A new study finds that heart disease, the number one killer of all Americans, is now going after relatively young African Americans, reports Time.
Researchers from the University of California, San Francisco discovered that Black adults develop heart disease at 20 times the rate of their White counterparts with one in 100 of us experiencing heart failure in our 30s and 40s. That one percent rate of heart failure is actually very similar to the heart disease rate of White folks in their 50s and 60s.
"What these data point out is that it’s important to recognize that disease patterns differ in different populations," said Dr. Kirsten Bibbins-Domingo one of the study’s authors. "We would have completely missed this at-risk group had we only been looking at older age groups. We would have also missed them if we had not been studying African Americans in large numbers."
The survey, commissioned by the feds, began almost 15 years ago with the goal of finding out how frequently young people are affected by the disease. Researchers looked at the vital signs of more than 5,000 volunteers from four cities, including their blood pressure, weight, cholesterol, blood sugar and kidney functions. The subjects were tested six times of over the course of 20 years.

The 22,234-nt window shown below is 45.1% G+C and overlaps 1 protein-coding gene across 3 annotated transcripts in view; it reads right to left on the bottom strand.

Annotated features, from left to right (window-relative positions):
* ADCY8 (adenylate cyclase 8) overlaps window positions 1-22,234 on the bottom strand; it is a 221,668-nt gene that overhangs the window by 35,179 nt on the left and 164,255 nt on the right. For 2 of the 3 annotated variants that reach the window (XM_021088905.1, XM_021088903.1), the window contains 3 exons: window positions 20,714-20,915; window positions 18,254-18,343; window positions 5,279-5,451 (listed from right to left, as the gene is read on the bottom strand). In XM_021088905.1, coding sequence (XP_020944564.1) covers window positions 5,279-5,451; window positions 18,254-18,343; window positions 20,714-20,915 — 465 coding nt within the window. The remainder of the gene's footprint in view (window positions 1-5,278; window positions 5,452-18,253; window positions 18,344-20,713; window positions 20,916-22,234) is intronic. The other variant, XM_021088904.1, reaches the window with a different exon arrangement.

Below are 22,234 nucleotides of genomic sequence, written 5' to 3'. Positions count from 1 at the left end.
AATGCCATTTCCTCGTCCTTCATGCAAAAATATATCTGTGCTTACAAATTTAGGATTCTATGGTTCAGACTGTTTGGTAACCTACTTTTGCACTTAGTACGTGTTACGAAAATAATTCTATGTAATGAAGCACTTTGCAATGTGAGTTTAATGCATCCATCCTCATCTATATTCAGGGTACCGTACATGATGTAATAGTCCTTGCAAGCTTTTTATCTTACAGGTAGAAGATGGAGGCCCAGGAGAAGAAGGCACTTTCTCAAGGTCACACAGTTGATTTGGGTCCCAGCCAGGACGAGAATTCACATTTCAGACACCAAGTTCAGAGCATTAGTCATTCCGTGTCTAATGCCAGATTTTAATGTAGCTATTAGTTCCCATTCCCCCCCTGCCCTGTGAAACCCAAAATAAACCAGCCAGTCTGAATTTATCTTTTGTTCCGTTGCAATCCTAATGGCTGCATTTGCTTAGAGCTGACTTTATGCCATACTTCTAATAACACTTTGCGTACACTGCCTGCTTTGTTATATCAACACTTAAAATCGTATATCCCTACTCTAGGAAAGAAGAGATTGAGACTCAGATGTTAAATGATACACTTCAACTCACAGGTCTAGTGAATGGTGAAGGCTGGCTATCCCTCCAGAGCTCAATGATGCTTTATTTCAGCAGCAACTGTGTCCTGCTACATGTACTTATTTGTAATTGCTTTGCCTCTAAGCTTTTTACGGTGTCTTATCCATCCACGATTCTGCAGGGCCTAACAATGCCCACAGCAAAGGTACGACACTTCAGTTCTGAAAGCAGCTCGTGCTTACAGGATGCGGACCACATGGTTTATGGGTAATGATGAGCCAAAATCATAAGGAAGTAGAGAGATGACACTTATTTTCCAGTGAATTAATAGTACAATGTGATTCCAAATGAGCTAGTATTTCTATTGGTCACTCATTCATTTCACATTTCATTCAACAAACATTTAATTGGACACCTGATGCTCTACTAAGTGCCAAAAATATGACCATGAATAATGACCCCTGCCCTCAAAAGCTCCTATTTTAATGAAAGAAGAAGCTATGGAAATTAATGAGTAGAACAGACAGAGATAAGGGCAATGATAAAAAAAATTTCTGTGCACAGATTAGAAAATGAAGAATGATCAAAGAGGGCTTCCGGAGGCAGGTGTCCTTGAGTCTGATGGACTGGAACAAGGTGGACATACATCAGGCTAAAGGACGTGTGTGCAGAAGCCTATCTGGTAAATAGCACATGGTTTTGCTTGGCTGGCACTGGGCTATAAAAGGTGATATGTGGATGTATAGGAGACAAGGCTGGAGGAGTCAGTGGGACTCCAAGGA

Black people who contracted heart disease early were afflicted with one or more of the main risk factors — being overweight, high blood pressure, low levels of "good” cholesterol or chronic kidney disease.
Blood pressure was a particularly important risk factor: For every 10 mm increase in diastolic blood pressure, the chance of developing heart disease while in their 40s increased twofold. Body mass index (BMI) was also a predictor for heart failure. The chances of developing heart disease increased by 40 percent with each 5.7 point increase in BMI.
Chronic kidney disease, often the result of unchecked diabetes and obesity, was the largest risk factor for Black adults. Participants with this condition were 20 times more likely to develop heart failure. "Here we have tangible evidence that heart failure in the young is a real dilemma," Dr. Clyde Yancy, president-elect of the American Heart Association, told Time.
Another revelation? Black people don’t get the right care for these types of conditions. When the study began in 1985, only 25 percent of Black participants with high blood pressure were taking medication for it. Ten years later, that figure only increased by 18 percent.
"The number of individuals with controlled blood pressure is embarrassingly low," said Clyde. "That indicates a problem not only of understanding the biology of blood pressure, and why it occurs more frequently in young African Americans, but also why we aren’t intervening more aggressively and effectively to treat it. Does it represent some form of bias? Of stereotyping? Or lack of access to care?"
The study also concluded that Black people with those risk factors are likely to develop more, which also go untreated.
"Our ability to intervene early and appropriately is limited," said Clyde. "That is something that we need to change because I think it’s a crisis."
– Whitney Teal